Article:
emerging pest of grain legumes, sunflowers and peanuts in the northern
region - in order to generate area-wide management strategies in
central Queensland cropping systems
- a program to determine what threat wheat streak mosaic virus poses
to Australian wheat growers and under what conditions it may be expected
- the improvement of an existing weed risk assessment system for screening
plant imports into Australia. The system was enhanced by translating
its score-based outcomes into quantitative probabilities of weediness.
This enhancement will enable a more quantitative approach to quarantine
decision making, and is applicable to risk assessment for either insect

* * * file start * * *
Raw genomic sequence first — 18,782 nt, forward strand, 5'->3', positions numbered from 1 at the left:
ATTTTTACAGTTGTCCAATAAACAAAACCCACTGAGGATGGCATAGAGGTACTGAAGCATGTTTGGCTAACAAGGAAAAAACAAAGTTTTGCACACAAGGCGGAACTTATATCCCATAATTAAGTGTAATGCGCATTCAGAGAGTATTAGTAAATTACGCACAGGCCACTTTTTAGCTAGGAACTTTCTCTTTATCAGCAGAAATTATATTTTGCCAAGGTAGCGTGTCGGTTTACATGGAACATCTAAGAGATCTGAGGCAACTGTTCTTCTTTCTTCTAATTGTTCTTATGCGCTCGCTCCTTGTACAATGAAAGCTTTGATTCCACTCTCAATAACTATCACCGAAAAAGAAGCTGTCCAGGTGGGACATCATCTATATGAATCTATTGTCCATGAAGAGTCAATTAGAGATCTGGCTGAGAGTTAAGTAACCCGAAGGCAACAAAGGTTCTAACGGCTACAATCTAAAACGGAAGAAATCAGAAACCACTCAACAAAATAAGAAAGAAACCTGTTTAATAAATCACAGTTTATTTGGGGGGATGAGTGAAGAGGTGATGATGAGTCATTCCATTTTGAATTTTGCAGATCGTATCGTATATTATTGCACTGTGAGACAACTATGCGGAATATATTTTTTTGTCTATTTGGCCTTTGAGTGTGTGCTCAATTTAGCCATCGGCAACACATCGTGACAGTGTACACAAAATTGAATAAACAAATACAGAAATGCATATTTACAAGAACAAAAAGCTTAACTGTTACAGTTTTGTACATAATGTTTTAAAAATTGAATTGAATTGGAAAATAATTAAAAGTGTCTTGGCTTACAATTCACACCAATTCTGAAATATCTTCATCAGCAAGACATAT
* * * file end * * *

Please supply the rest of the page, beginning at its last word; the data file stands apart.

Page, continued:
pest or weed incursions.
Effective and targeted transfer and adoption of technology and knowledge
for Australian growers
Creating an innovative culture
A range of GRDC publications and services continue to be the key avenues
for disseminating information that encourages the grains industry to accept
R&D to build industry capacity.
Innovations this financial year included:
- presentations by international speakers at the February 2005 Grains
Research Updates, which transferred knowledge of overseas industry practices
- the transfer of a number of Grains Research Updates (including all
papers, interviews and presentations) onto a CD which was mailed to
- the transfer of Harvest Radio programs onto CDs, for distribution
to growers through Ground Cover under the Driving Agronomy
strategy. The aim is to provide growers with a series of audio CDs full